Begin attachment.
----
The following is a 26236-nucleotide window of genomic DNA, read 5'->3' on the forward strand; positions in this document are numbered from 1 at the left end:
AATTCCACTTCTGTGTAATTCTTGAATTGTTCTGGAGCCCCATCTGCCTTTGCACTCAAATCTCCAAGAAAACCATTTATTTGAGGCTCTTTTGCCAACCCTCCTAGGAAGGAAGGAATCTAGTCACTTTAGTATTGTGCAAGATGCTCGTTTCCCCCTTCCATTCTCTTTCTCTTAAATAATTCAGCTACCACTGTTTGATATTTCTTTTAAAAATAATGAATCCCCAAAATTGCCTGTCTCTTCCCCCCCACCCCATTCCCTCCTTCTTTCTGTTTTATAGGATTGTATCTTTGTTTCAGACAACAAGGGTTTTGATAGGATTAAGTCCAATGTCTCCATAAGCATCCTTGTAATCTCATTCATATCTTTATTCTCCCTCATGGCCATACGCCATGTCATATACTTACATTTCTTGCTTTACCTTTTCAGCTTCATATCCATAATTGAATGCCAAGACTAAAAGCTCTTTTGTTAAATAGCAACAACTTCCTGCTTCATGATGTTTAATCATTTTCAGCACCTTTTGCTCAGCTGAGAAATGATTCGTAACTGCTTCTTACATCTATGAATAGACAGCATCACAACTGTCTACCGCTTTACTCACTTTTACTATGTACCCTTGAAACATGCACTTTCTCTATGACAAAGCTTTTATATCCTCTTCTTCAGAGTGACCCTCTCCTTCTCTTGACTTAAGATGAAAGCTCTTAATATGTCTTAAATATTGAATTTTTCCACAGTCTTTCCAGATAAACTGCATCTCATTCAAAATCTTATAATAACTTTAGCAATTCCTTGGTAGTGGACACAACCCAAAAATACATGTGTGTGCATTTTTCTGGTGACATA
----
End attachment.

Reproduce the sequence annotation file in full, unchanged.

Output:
The following is a 26236-nucleotide window of genomic DNA, read 5'->3' on the forward strand; positions in this document are numbered from 1 at the left end:
AATTCCACTTCTGTGTAATTCTTGAATTGTTCTGGAGCCCCATCTGCCTTTGCACTCAAATCTCCAAGAAAACCATTTATTTGAGGCTCTTTTGCCAACCCTCCTAGGAAGGAAGGAATCTAGTCACTTTAGTATTGTGCAAGATGCTCGTTTCCCCCTTCCATTCTCTTTCTCTTAAATAATTCAGCTACCACTGTTTGATATTTCTTTTAAAAATAATGAATCCCCAAAATTGCCTGTCTCTTCCCCCCCACCCCATTCCCTCCTTCTTTCTGTTTTATAGGATTGTATCTTTGTTTCAGACAACAAGGGTTTTGATAGGATTAAGTCCAATGTCTCCATAAGCATCCTTGTAATCTCATTCATATCTTTATTCTCCCTCATGGCCATACGCCATGTCATATACTTACATTTCTTGCTTTACCTTTTCAGCTTCATATCCATAATTGAATGCCAAGACTAAAAGCTCTTTTGTTAAATAGCAACAACTTCCTGCTTCATGATGTTTAATCATTTTCAGCACCTTTTGCTCAGCTGAGAAATGATTCGTAACTGCTTCTTACATCTATGAATAGACAGCATCACAACTGTCTACCGCTTTACTCACTTTTACTATGTACCCTTGAAACATGCACTTTCTCTATGACAAAGCTTTTATATCCTCTTCTTCAGAGTGACCCTCTCCTTCTCTTGACTTAAGATGAAAGCTCTTAATATGTCTTAAATATTGAATTTTTCCACAGTCTTTCCAGATAAACTGCATCTCATTCAAAATCTTATAATAACTTTAGCAATTCCTTGGTAGTGGACACAACCCAAAAATACATGTGTGTGCATTTTTCTGGTGACATA